Pirámides de Güimar, Premium experience


Premium Experience:
Enjoy unlimited access to all our exhibitions. You can see the pyramids, visit our Museum, Auditorium, Outdoor Routes, Sustainable Garden, Poison Garden and the exhibition Colonizing Polynesia.




Pirámides de Güímar occupies an area of over 64.000m2 and has many exhibitions, as well as various outdoor routes. You can simply stroll around the gardens and premises, or spend an entire day enjoying the ethnographic park.

We recommend a minimum duration of an hour for your visit, since the Museum, the Panoramic Terrace and the Auditorium are not to be missed.

If you have more time, follow the path along the pyramids where you will discover the Outdoor routes as well as the Sustainable Garden

If you want to make the most of your visit and explore the park some more, we suggest you experience the Easter Island Exhibition and the Poison Garden, unique in the Canaries.

The Ethnographic Park Pirámides de Güímar was founded in 1998 by the renowned Norwegian researcher Thor Heyerdahl, who was responsible for safeguarding the pyramids from an urban plan, creating the Ethnographic Park to ensure its study and conservation. Throughout its more than 64.000m2 you can discover the pyramid complex, a museum, an auditorium, several outdoor routes, large garden areas and much more.

The existence of the Güímar step pyramids first came to wide public notice in the early 1990’s. The information reached the anthropologist Thor Heyerdahl. Heyerdahl, who dedicated much of his life to researching the cultural origins of ancient civilisations throughout the world, carefully studied the Güímar pyramids. The similarity of these structures to those in Sicily, Mexico, Mesopotamia, Polynesia and Peru induced Heyerdahl to settle in Tenerife to study the structures in situ.

Various theories exist as to the origin and age of the pyramids. Some researchers maintain that they were mere heaps of stones left by farmers clearing the land for cultivation. Heyerdahl on the other hand related the existence of the pyramids to ancient civilisations on the island, arguing that the construction details of the pyramids resemble the architectural principles used in the Old and New Worlds, and therefore could not be the product of a mere accumulation of stones. In 1991, a team of archaeologists from the University of La Laguna (Tenerife) and the foundation FERCO conducted the first excavations in the plaza located between two of the pyramids that form the main complex. This campaign yielded a series of materials from the mid-nineteenth century. Meanwhile, researchers of the Institute of Astrophysics of the Canaries undertook a study of the archaeoastronomical characteristics of these structures. These investigations showed that the pyramids are oriented astronomically to the summer and winter solstices.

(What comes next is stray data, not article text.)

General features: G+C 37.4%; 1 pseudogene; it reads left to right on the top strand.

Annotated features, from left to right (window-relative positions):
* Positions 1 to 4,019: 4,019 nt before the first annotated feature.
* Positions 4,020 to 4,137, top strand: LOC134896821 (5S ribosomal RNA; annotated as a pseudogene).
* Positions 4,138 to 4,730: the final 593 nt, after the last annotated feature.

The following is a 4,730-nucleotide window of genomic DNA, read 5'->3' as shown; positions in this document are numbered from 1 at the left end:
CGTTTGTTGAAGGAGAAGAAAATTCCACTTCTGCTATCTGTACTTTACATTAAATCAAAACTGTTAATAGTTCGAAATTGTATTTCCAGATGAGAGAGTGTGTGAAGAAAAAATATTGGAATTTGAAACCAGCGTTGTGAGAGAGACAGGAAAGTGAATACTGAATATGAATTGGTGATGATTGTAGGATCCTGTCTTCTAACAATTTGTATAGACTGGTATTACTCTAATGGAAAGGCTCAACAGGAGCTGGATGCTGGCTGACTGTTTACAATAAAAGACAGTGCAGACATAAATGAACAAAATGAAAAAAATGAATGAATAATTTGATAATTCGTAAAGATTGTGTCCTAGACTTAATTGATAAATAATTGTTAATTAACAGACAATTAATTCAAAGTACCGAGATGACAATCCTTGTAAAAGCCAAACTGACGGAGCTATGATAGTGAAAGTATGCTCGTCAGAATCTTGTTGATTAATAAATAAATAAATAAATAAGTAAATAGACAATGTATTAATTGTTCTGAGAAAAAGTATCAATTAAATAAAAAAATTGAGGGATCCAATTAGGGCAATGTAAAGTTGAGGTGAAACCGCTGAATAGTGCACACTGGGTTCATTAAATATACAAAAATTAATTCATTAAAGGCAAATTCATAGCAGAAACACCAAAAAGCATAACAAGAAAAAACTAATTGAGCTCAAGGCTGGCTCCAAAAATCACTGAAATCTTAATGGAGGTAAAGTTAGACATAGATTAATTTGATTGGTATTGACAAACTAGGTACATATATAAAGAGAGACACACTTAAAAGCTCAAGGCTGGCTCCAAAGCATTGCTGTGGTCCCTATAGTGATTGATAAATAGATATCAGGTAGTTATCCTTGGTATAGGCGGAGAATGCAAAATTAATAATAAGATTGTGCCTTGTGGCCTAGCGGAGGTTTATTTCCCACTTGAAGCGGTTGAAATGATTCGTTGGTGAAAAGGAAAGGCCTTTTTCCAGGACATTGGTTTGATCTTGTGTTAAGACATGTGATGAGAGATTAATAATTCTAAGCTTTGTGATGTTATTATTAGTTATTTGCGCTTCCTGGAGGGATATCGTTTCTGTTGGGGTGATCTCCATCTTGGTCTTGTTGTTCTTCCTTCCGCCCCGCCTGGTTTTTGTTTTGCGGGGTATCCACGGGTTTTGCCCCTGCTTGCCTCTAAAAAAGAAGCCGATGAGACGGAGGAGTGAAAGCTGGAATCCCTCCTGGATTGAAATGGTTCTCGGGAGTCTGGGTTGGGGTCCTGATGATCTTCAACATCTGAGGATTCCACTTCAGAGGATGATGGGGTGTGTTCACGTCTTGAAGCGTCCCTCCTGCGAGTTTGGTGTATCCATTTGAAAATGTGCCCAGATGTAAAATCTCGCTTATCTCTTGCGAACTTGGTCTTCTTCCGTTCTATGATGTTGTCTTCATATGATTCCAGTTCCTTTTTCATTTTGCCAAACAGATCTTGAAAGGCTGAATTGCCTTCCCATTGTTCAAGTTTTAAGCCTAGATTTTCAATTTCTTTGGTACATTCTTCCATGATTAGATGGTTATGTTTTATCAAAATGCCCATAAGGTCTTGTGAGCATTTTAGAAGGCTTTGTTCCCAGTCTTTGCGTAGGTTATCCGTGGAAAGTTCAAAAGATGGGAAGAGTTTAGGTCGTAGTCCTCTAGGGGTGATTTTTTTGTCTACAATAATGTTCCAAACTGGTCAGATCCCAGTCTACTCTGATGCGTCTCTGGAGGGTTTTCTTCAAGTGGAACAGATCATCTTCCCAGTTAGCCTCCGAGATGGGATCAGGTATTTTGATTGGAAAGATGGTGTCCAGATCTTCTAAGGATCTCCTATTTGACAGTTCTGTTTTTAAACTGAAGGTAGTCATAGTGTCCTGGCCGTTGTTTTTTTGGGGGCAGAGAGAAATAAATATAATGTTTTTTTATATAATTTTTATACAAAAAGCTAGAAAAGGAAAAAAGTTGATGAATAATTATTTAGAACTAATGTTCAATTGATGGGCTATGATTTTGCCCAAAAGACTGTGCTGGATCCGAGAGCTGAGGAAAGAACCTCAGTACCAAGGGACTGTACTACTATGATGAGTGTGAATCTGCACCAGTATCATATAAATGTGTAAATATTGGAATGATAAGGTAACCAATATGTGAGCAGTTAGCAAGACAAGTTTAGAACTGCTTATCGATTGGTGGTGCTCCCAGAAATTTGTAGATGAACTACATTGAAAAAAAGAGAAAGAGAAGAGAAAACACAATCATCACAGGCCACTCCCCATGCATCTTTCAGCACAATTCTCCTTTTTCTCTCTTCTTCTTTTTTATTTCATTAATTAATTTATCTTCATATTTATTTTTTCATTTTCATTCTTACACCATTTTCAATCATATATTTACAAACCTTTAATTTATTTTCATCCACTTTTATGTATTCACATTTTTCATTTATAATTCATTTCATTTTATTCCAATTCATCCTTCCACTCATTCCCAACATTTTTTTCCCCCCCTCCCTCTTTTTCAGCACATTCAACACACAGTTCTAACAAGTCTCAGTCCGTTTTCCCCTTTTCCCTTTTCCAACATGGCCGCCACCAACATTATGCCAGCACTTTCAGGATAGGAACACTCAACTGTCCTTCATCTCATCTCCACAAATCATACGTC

Later, another theory was proposed, linking the pyramids with the owner in the mid-nineteenth century of the land where they are located, Mr. Antonio Diaz-Flores. In the documents of purchase of the land, dating from 1854, there is no mention of stepped structures, while the will drafted by Diaz-Flores in 1872 does mention these structures. This would narrow the date of construction to that brief period of two decades, which would coincide with the dating of the pieces found in the first excavation campaign that took place in the plaza. If this theory were true, this would not reduce the cultural value of the pyramids, but would rather confirm their ethnographic importance, as they would be a testimony of the knowledge and work undertaken by the Canarian people of the nineteenth century, and thus would confirm the need for their conservation.

In 2017, Pirámides de Güímar obtained the prestigious denomination of Botanical Garden, granted unanimously by the Ibero-Macaronesian Association of Botanical Gardens. This recognition is the fruit of the work of many years: as an open-air museum, several open routes have been created on the culture, history, botany and nature of the Canary Islands, giving a greater role to our botanical collection, which today represents an integral part of the exhibitions that can be discovered in the more than 20.000m2 of accessible garden spaces.

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